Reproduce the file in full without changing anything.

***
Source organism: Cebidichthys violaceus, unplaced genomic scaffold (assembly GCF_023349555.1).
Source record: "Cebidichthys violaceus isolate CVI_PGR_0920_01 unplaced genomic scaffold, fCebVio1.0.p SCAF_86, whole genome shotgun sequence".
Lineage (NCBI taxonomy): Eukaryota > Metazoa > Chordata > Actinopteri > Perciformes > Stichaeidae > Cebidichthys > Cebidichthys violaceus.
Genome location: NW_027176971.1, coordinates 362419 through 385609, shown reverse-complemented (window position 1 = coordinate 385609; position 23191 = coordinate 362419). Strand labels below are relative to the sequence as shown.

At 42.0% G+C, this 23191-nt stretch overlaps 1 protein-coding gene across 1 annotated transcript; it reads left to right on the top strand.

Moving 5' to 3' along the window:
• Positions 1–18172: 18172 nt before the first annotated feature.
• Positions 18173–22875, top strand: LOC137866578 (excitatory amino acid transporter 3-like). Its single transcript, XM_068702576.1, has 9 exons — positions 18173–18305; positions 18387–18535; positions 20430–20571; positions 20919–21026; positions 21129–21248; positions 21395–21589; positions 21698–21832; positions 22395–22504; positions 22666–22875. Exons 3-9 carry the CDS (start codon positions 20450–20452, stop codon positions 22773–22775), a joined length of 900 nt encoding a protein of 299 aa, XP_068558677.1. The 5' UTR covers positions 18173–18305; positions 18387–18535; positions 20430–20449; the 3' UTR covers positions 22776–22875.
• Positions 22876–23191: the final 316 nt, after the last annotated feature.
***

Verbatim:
Source organism: Cebidichthys violaceus, unplaced genomic scaffold (assembly GCF_023349555.1).
Source record: "Cebidichthys violaceus isolate CVI_PGR_0920_01 unplaced genomic scaffold, fCebVio1.0.p SCAF_86, whole genome shotgun sequence".
Lineage (NCBI taxonomy): Eukaryota > Metazoa > Chordata > Actinopteri > Perciformes > Stichaeidae > Cebidichthys > Cebidichthys violaceus.
Genome location: NW_027176971.1, coordinates 362419 through 385609, shown reverse-complemented (window position 1 = coordinate 385609; position 23191 = coordinate 362419). Strand labels below are relative to the sequence as shown.

At 42.0% G+C, this 23191-nt stretch overlaps 1 protein-coding gene across 1 annotated transcript; it reads left to right on the top strand.

Moving 5' to 3' along the window:
• Positions 1–18172: 18172 nt before the first annotated feature.
• Positions 18173–22875, top strand: LOC137866578 (excitatory amino acid transporter 3-like). Its single transcript, XM_068702576.1, has 9 exons — positions 18173–18305; positions 18387–18535; positions 20430–20571; positions 20919–21026; positions 21129–21248; positions 21395–21589; positions 21698–21832; positions 22395–22504; positions 22666–22875. Exons 3-9 carry the CDS (start codon positions 20450–20452, stop codon positions 22773–22775), a joined length of 900 nt encoding a protein of 299 aa, XP_068558677.1. The 5' UTR covers positions 18173–18305; positions 18387–18535; positions 20430–20449; the 3' UTR covers positions 22776–22875.
• Positions 22876–23191: the final 316 nt, after the last annotated feature.